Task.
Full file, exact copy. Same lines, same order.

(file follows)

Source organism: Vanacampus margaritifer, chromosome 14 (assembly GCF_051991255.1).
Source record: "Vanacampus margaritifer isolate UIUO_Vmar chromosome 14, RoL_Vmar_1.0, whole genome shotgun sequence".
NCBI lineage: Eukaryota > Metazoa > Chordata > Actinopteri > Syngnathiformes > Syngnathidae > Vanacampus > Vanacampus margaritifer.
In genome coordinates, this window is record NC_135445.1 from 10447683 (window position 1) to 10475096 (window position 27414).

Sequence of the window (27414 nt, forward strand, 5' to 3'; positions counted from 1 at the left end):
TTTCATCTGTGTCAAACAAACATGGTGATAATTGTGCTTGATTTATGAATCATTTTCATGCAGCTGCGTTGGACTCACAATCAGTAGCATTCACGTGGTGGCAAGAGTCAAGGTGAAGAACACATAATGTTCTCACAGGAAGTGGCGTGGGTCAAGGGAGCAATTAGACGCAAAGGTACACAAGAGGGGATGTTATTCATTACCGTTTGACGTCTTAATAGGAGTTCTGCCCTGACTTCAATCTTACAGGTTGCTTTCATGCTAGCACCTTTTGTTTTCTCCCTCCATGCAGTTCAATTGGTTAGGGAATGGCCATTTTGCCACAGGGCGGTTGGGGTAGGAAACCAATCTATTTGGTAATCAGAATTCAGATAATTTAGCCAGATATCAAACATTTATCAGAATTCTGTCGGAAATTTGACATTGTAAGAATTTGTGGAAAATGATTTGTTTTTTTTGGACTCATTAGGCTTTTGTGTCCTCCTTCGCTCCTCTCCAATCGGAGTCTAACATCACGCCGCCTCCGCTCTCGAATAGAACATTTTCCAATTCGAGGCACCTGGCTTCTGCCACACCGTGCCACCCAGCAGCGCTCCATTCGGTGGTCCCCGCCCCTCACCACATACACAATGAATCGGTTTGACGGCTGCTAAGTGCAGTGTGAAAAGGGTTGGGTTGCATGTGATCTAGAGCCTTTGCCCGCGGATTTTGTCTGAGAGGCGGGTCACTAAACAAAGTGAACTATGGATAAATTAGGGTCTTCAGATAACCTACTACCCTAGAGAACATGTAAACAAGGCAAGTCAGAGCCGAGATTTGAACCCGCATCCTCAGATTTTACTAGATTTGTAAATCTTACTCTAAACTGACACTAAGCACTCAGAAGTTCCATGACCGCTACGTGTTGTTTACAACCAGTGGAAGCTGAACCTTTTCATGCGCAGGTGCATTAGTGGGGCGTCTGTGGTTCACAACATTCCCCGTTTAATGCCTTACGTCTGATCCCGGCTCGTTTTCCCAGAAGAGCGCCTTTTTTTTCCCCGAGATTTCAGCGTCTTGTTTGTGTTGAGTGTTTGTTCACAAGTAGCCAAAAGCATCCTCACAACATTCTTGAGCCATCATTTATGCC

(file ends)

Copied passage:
Source organism: Vanacampus margaritifer, chromosome 14 (assembly GCF_051991255.1).
Source record: "Vanacampus margaritifer isolate UIUO_Vmar chromosome 14, RoL_Vmar_1.0, whole genome shotgun sequence".
NCBI lineage: Eukaryota > Metazoa > Chordata > Actinopteri > Syngnathiformes > Syngnathidae > Vanacampus > Vanacampus margaritifer.
In genome coordinates, this window is record NC_135445.1 from 10447683 (window position 1) to 10475096 (window position 27414).

Sequence of the window (27414 nt, forward strand, 5' to 3'; positions counted from 1 at the left end):
TTTCATCTGTGTCAAACAAACATGGTGATAATTGTGCTTGATTTATGAATCATTTTCATGCAGCTGCGTTGGACTCACAATCAGTAGCATTCACGTGGTGGCAAGAGTCAAGGTGAAGAACACATAATGTTCTCACAGGAAGTGGCGTGGGTCAAGGGAGCAATTAGACGCAAAGGTACACAAGAGGGGATGTTATTCATTACCGTTTGACGTCTTAATAGGAGTTCTGCCCTGACTTCAATCTTACAGGTTGCTTTCATGCTAGCACCTTTTGTTTTCTCCCTCCATGCAGTTCAATTGGTTAGGGAATGGCCATTTTGCCACAGGGCGGTTGGGGTAGGAAACCAATCTATTTGGTAATCAGAATTCAGATAATTTAGCCAGATATCAAACATTTATCAGAATTCTGTCGGAAATTTGACATTGTAAGAATTTGTGGAAAATGATTTGTTTTTTTTGGACTCATTAGGCTTTTGTGTCCTCCTTCGCTCCTCTCCAATCGGAGTCTAACATCACGCCGCCTCCGCTCTCGAATAGAACATTTTCCAATTCGAGGCACCTGGCTTCTGCCACACCGTGCCACCCAGCAGCGCTCCATTCGGTGGTCCCCGCCCCTCACCACATACACAATGAATCGGTTTGACGGCTGCTAAGTGCAGTGTGAAAAGGGTTGGGTTGCATGTGATCTAGAGCCTTTGCCCGCGGATTTTGTCTGAGAGGCGGGTCACTAAACAAAGTGAACTATGGATAAATTAGGGTCTTCAGATAACCTACTACCCTAGAGAACATGTAAACAAGGCAAGTCAGAGCCGAGATTTGAACCCGCATCCTCAGATTTTACTAGATTTGTAAATCTTACTCTAAACTGACACTAAGCACTCAGAAGTTCCATGACCGCTACGTGTTGTTTACAACCAGTGGAAGCTGAACCTTTTCATGCGCAGGTGCATTAGTGGGGCGTCTGTGGTTCACAACATTCCCCGTTTAATGCCTTACGTCTGATCCCGGCTCGTTTTCCCAGAAGAGCGCCTTTTTTTTCCCCGAGATTTCAGCGTCTTGTTTGTGTTGAGTGTTTGTTCACAAGTAGCCAAAAGCATCCTCACAACATTCTTGAGCCATCATTTATGCC